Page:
Thursday, August 09, 2007

HCM DTA Hands on Open House Workshop Event

A hands-on, open workshop for Departmental Time Administrators (DTA) has been scheduled for Friday, August 10, 2007, in Computing Commons Room 207.
You can stop in anytime from 9:00am to 5:00am.


You may bring your own laptop or use one in the room. Please bring your work, and experts will be available to assist with questions and techniques. We look forward to seeing you.

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DTA training and Forum time conflict

Today’s Forum will not be replacing the DTA training. If you feel that attending the training session would be in your best interest then by all means please attend the training. For those who cannot attend the Forum and would like to address their concerns, please contact my assistant Marsha Frank at marsha.frank@asu.edu to schedule a time to meet with me either one on one or as a group.

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Wednesday, August 08, 2007

Henley...

Don Henley was in Phoenix tonight, appearing with the Pretenders. I've always liked Henley. I think he's a political poet. He opened with one of my favorite songs -- Dirty Laundry -- and closed with another favorite -- I Will Not Go Quietly.

Gotta love Henley. I find him inspiring...

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Open Forum on Payroll Conversion, Thurs. Aug. 9

Since last week, I’ve had the opportunity to talk with a number of people about their questions and concerns regarding the payroll conversion. I have been impressed both by the quality of the conversation and the commitment everyone has to the success of the university and its mission. I promised last Friday to hold an Open Forum to enable people I have not been able to reach individually to engage in this same type of dialogue. The first of these Open Forums will be Thursday, August 9, from 2 until 3:30 p.m. in the Pima Room of the Memorial Union on the Tempe campus. I am setting up similar sessions on the other campuses next week, and I’ll update my blog and send an additional email with those times and locations. Please come to the forum if you still have unanswered questions or a perspective you’d like to share with me. I look forward to meeting with you.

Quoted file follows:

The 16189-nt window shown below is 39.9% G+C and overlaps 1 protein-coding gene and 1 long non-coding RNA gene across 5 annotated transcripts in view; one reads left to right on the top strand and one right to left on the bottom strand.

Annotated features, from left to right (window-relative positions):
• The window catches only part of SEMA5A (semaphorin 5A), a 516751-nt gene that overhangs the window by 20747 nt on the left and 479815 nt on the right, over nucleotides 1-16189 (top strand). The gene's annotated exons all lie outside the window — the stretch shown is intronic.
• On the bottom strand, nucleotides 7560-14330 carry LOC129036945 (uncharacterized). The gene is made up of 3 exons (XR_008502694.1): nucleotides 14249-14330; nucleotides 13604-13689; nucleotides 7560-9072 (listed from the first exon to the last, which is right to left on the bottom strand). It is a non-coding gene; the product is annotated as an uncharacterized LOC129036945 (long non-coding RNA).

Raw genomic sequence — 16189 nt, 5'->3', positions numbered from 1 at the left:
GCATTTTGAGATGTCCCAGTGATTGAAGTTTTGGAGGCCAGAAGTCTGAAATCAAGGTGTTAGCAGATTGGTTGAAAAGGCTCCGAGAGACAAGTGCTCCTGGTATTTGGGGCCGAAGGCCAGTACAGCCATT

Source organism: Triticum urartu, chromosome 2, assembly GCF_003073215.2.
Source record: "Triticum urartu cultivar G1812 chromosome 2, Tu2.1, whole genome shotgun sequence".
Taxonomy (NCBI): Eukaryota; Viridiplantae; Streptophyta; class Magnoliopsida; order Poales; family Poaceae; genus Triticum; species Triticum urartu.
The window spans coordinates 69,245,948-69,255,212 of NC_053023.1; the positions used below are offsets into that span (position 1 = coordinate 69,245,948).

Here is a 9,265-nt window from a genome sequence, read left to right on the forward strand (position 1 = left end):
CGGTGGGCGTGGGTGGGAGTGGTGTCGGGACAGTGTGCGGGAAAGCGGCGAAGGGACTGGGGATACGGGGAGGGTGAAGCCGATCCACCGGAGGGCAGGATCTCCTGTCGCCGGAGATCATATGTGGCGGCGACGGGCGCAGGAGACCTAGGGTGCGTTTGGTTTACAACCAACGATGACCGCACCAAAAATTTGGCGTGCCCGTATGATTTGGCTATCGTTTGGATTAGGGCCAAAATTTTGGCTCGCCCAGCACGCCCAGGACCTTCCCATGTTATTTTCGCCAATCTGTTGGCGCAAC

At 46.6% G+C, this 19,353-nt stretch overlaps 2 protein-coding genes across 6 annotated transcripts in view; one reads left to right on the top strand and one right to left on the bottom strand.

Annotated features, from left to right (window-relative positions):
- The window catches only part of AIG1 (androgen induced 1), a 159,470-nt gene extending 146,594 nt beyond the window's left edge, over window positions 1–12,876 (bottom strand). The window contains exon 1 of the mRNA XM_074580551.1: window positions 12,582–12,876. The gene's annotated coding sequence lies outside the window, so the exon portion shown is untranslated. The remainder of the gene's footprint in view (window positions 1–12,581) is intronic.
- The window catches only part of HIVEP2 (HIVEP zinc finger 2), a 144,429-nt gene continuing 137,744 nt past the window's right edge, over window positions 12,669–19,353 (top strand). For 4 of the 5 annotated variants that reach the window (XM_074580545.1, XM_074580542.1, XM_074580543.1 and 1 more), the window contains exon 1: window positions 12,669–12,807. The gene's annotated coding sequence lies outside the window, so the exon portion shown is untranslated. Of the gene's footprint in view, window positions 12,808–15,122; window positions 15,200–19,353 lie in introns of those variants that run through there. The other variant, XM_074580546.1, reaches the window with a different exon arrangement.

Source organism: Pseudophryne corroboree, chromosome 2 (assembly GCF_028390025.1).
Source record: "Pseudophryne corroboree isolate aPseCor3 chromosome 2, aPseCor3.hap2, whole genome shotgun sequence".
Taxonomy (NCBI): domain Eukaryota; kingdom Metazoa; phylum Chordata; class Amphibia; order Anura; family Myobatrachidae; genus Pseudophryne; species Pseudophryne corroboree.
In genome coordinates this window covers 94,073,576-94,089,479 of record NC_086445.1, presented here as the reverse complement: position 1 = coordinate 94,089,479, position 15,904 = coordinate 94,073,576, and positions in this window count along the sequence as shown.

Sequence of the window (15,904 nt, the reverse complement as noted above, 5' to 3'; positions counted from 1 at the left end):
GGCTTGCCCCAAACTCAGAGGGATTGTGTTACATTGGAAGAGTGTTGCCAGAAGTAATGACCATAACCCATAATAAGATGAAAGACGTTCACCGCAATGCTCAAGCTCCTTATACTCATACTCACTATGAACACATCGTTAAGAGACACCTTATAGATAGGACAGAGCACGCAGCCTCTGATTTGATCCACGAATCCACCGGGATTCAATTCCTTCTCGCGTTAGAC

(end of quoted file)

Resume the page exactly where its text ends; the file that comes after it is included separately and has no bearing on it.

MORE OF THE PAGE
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Sunday, August 05, 2007

Testing?

In a comment to my previous post, Kristi writes:


Dr. Sannier,
Isn’t it usually customary when converting such a large legacy system to a new one that the new system shadows the old system for a period of time to work out bugs before it goes live? As far as I know, this was not done with the HRMS to PeopleSoft conversion. Why is this?



Deploying a system of this magnitude without a plan for testing it would be reckless indeed, and deserving of censure. But that has certainly not been the case with ASU's OASIS project.

We could not have been nearly as as successful as we have been over the last 18 months if we had not followed a rigorous testing plan. Payroll is the most recent in a series of successful system deployments, systems that include Admissions, Financial Aid, Student Registration, Benefits, Talent Acquisition -- all major applications which have been in steady, high volume use by the university since their respective launches between January and June of this year.

Here’s a quick breakdown of the testing that the new Payroll system underwent in 2007.

In January, the OASIS team initiated the record conversion process to move data from the legacy system to HCM. Unit testing of individual modules and data conversion tests were begun and continued to be run until the go-live in July. From February through April, over 50 test payrolls were run on a regular basis, to identify flaws in the new system and ensure their correction. By March, the majority of payroll records had been successfully converted, but continual evaluation and improvement of that data continued through to go-live.

In May and June, a series of test payrolls were run in parallel with the Legacy system, to help the team identify any remaining errors. Over 150 separate audit procedures were created and run after each conversion and test payroll to verify accuracy and identify issues. Beyond the testing for delivered software, all modifications and interfaces ASU created itself included their own set of unit, regression, integration and parallel testing.